OTOH, there ARE aspects of the “city” that need cleaning out – though whether that is a matter for the Corporation, or for national government is a separate matter, of course.

  10. December 3, 2012

    Interesting post and link – I hadn’t heard of the Unincorporated Voters before now – as I suspect, haven’t many of my City colleagues.

  11. Simon Mooney permalink
    December 3, 2012

    The audience was much more representative of the sexes but I’m afraid my pictures of the speakers were always going to disappoint in this respect. I do remember the Bishop of Stepney (or was it Father William Taylor?) raised the absence of women around the top table in an early address and made an unfavourable comparison with the recent General Synod.

  12. December 3, 2012

    Didn’t David Davis leave an unpleasant stick of hypocrisy? Or has he forgotten that he claimes a five figure sum from the taxpayer for home improvements and mowing his paddock?

    The vast majority of people in banking do work to moral principles,but then they are not the ones that hit the headlines and are not discussed here. Maybe the group could invite a few who work for the average salary of £17,000 for a more balanced view

  13. Rowena Macdonald permalink
    December 3, 2012

    I agree with Valerie, the photos do say it all. The usual Establishment types. They’ve got a tough job on their hands trying to restore the reputation of the City. I imagine many of the bankers in the City don’t give a monkey’s what the 71% who answered the Consumer Associations poll think of them and their employers.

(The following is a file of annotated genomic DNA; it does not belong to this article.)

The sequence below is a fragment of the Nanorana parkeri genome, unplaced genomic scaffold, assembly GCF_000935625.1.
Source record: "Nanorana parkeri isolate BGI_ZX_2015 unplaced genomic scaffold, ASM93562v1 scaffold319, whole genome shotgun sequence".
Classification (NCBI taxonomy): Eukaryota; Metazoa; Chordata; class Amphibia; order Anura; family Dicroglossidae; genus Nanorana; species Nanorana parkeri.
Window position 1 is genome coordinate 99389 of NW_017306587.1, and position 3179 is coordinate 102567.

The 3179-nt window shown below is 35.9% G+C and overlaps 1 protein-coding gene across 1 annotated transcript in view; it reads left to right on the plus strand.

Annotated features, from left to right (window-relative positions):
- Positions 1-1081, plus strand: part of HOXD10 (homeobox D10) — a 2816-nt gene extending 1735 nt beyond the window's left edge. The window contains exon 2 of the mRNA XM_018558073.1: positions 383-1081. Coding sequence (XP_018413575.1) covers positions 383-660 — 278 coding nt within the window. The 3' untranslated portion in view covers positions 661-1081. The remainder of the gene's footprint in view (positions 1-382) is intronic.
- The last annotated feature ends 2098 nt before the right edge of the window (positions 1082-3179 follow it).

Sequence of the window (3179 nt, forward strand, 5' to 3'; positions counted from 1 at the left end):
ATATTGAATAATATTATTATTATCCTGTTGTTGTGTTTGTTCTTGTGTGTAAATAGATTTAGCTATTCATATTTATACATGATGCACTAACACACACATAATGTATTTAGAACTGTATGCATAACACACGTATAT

14. Rowena Macdonald permalink
    December 3, 2012

    However, though I am cynical about the City’s ability to change, this was a fascinating post.

  15. the gentle author permalink*
    December 3, 2012

    So everybody, who’s going to stand? Because they are going to need a lot of candidates.

  16. William Taylor permalink
    December 3, 2012

    I guess the photos make us look like a boy’s club. We’re not – or, at least, we have no wish to be. What we want to do is give Londoners an opportunity to get involved in the elections to the City of London Corporation next March. The reason we are doing this is because we are concerned at how the financial services of the City of London do not seem to serve the Common Good – and this obviously includes those on low incomes (as mc mentions above). Too often it seems that this particular “golden goose” is laying toxic eggs. And also fouling its nest.